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Roy Janik

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diet vs exercise [Jan. 29th, 2007|11:45 am]
Roy Janik
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Check this out:

CNN: Diet, Exercise Take off Equal Pounds, study finds

Nothing terribly shocking about that headline, but look at the "story highlights":

• Eating less, exercising more equally good at helping take off pounds, study finds
• Research adds to evidence that adding muscle mass does not boost metabolism
• Dieting alone also did not appear to cause loss of muscle mass along with fat

The second and third bullets pretty much fly in the face of what everyone's been saying for as long as I recall.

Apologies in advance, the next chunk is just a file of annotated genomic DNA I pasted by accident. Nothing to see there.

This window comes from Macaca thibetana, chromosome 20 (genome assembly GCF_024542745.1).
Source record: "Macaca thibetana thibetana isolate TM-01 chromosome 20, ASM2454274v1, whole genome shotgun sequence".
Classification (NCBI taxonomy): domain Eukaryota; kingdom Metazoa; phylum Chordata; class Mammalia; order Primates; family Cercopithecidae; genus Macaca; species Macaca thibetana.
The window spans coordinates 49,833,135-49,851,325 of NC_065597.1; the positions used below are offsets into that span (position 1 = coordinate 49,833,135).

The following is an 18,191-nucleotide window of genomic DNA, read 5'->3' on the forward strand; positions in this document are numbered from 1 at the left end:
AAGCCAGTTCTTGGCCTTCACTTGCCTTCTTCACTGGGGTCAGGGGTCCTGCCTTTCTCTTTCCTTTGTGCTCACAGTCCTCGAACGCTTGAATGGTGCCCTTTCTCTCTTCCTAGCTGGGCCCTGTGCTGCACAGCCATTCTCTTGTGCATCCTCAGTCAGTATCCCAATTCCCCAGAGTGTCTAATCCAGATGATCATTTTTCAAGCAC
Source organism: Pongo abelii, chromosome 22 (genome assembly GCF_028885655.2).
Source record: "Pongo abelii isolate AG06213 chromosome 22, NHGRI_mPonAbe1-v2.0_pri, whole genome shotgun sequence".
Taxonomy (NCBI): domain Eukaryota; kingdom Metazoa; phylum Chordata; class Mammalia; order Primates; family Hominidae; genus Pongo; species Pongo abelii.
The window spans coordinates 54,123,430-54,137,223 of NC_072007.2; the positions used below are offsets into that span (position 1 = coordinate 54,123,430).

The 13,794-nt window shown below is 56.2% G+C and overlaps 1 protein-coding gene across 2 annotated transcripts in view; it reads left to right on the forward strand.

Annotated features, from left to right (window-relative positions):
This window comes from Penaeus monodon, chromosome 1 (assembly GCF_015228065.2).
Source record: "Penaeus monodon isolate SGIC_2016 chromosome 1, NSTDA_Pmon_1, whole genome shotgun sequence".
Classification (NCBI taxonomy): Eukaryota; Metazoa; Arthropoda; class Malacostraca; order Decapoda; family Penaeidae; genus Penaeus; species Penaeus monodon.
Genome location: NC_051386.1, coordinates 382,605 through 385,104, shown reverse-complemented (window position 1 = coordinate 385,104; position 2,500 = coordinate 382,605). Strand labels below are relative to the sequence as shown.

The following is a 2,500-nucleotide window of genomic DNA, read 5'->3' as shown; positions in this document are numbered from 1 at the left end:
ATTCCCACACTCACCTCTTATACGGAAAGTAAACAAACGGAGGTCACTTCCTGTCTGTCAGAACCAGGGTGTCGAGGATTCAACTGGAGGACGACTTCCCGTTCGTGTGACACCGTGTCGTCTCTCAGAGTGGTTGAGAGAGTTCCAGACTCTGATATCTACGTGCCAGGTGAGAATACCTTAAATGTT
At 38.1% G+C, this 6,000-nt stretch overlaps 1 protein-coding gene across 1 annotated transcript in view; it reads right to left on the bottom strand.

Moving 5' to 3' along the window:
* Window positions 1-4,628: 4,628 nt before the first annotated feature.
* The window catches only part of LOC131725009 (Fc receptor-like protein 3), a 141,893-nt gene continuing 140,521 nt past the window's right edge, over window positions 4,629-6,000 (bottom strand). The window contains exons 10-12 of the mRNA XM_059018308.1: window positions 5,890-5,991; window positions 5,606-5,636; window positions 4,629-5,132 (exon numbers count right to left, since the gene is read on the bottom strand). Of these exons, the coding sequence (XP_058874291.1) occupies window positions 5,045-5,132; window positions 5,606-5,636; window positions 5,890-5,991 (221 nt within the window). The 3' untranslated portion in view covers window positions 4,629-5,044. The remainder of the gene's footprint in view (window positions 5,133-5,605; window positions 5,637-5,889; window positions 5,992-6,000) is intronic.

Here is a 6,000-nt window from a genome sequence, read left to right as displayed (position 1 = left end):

"'There is a concept that if you exercise, you are going to lose less of your muscle,' he said. But his team found no evidence this is true."

The text of the article more or less agrees with the basics of the Hacker's Diet. A calorie is a calorie, and the secret to weight loss is simply in maintaining a deficit of calories over time. That is, burn more than you take in.

The study still agrees that for best health, a combination of exercise and dieting might be the way to go. It's just that some of our assumptions might be wrong.

LinkReply

Comments:
[User Picture]From: rachaeldoss
2007-01-29 06:00 pm (UTC)
Wow.

I went to a health talk last Thursday sponsored by the little program that I joined to help me get my ass to the gym, and they TOTALLY said you have to do both in order to have the best effects and that adding muscle mass WOULD boost your metabolism to the tune of up to 4 extra calories burned per hour.